Zipper Magazine Winter 2008
Geometric merino fingerless gloves. Sold through the store HaNNa in Tokyo
Selvedge Magazine Issue #13 September/October 2006
“New Yorker Elyse Allen has a strong creative pedigree; four generations of her family were involved in creative pursuits, so from an early age she was encouraged to play with materials and colours. Today these include hand-knitted dresses, gloves and hats in embellished cashmere and merino wool....Citing Josef Frank’s botanical prints, Russian painter and designer Vavara Stepanova, Missoni and Zandra Rhodes as inspiration, 30-year-old Elyse is uber-focused...At the moment, Allen divides her time between her studio in Manhattan and the Rhode Island School of Design where she teaches. She is ‘fanatical about quality control’. Like the creative genes that run in her family, she wants her objects to become heirlooms that will be passed from generation to generation’.”
Fiberarts Magazine September-October 2004
““I love being busy” says Elyse Allen. “I need to take on projects.” Allen, twenty-eight, is a textile and clothing designer whose recent projects center on the creation of embellished knitted fabrics in diverse forms, from fingerless gloves for ladies and gents, to elaborate bird masks...stuffed knitted necklaces, knitted eye patches...woven fabrics for cushions and upholstery round out her repertoire.
Allen began working in the fiber arts while she was studying sculpture at the Rhode Island School of Design (RISD), at which point she switched gears- and she hasn’t looked back.”
Nylon Magazine August 2003
“Jim Drain, one half of the knitwear duo Happy Banana, put in some serious red-eye time before passing the jacket on to partner Elyse Allen...[who] then embellished the jacket with her finely detailed sewing-another exhausting labor of love.”
Nylon Magazine September 2002
“Elyse Allen and Jim Drain, the wool-working duo behind Happy Banana, are down to earth and unpretentious. Nothing at all, in fact, like stereotypical fashion designers...“They’re post-industrial warm and fuzzy,” adds Larry Rinder, a curator at the Whitney who owns a custom-made Happy Banana vest. “Their work has an exuberant DIY quality. We live in a world where everything is falling apart, and they make you feel that by using your imagination and creativity you can make it better.”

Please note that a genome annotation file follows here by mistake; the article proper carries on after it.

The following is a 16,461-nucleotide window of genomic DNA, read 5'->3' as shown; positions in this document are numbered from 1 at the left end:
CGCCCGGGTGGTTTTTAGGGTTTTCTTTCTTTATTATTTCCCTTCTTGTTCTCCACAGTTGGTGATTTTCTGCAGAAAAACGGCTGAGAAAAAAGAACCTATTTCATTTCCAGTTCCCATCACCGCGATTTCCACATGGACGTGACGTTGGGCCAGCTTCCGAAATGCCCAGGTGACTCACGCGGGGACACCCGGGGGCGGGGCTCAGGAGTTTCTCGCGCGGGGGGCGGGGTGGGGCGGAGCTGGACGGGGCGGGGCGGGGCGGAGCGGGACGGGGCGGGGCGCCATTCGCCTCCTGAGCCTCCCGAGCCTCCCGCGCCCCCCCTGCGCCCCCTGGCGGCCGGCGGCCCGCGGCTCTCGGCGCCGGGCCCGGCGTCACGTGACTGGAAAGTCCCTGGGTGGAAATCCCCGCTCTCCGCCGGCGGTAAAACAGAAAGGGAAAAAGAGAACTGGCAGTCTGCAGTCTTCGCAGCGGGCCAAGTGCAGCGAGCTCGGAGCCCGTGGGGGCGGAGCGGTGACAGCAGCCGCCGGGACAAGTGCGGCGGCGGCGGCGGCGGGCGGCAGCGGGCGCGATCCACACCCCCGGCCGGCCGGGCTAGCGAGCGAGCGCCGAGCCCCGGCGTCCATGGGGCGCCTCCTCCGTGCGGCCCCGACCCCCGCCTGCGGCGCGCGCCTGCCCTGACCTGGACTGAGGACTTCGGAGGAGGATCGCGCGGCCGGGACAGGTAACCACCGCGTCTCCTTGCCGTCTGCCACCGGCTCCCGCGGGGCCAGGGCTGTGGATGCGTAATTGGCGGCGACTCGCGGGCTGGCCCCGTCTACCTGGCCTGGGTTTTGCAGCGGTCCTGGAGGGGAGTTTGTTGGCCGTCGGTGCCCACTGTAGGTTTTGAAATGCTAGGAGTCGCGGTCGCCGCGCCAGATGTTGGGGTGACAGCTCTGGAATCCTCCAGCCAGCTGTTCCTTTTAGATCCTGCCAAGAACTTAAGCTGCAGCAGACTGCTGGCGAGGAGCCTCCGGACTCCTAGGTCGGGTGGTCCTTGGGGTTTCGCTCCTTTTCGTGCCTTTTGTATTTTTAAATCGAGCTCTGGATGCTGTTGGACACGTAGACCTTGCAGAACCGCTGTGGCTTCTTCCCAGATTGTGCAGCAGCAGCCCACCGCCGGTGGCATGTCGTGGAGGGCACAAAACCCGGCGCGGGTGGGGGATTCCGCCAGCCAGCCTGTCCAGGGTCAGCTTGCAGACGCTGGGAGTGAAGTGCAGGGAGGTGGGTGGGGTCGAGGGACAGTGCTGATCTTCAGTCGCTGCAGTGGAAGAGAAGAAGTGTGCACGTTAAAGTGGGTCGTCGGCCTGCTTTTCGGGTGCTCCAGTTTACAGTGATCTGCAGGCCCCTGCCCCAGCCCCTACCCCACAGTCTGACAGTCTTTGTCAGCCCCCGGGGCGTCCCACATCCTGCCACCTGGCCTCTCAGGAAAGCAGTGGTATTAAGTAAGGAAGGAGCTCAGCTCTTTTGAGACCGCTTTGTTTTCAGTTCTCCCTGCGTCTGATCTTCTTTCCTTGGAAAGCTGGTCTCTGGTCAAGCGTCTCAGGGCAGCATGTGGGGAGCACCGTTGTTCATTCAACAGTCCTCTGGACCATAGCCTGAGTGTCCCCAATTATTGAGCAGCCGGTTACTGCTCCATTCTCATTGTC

Vice Magazine Vol. 10
“Fur coats are made of mink, rabbit and stuff. Suede is dead cows. The hallucinogenic knitwear made by Elyse Allen and Jim Drain, however, is composed of nothing but skinned Muppets and decapitated stuffed animals.
Using vivid and optically challenging colors and patterns, theses two Rhode Island School of Design graduates (Lightning Bolt and all that) make the most inventive sweaters, bodysuits, blankets and leg warmers ever seen....
Happy Banana is a cold breath of fresh air and hot air in two staid little words: fashion and music. And they aren’t even heavy about being groundbreakers. Jim sums up his and Elyse’s mission thusly: “Our stuff is bold and delicate. It should purr the words ‘psyched to party.’” - Paul Woh
Vogue Knitting International Fall 2002
“Take a walk on the hip side in neon-colored garments and accessories from Happy Banana. Providence-based roommates Elyse Allen and Jim Drain launched their knitwear line two years ago with an eccentric collection that included hats, earrings, studded shawls, dresses and rainbow-colored knit overalls...”
Venus Magazine Spring 2003
KnitKnit Magazine Issue #1 2002
“It's hard not to want to participate with Elyse. Plus I think it's awesome if you see someone wearing your clothes. That's how it started.” - Jim Drain on their collaboration ‘Happy Banana’
Bust Magazine Winter 2002
Elyse and Jim Drain designed stage outfits for the band “Le Tigre” for their 2002 Fall tour.
The New York Times 3.17.2002
Larry Rinder, curator of the 2002 Whitney Biennial, opening night in Elyse's embellished cashmere vest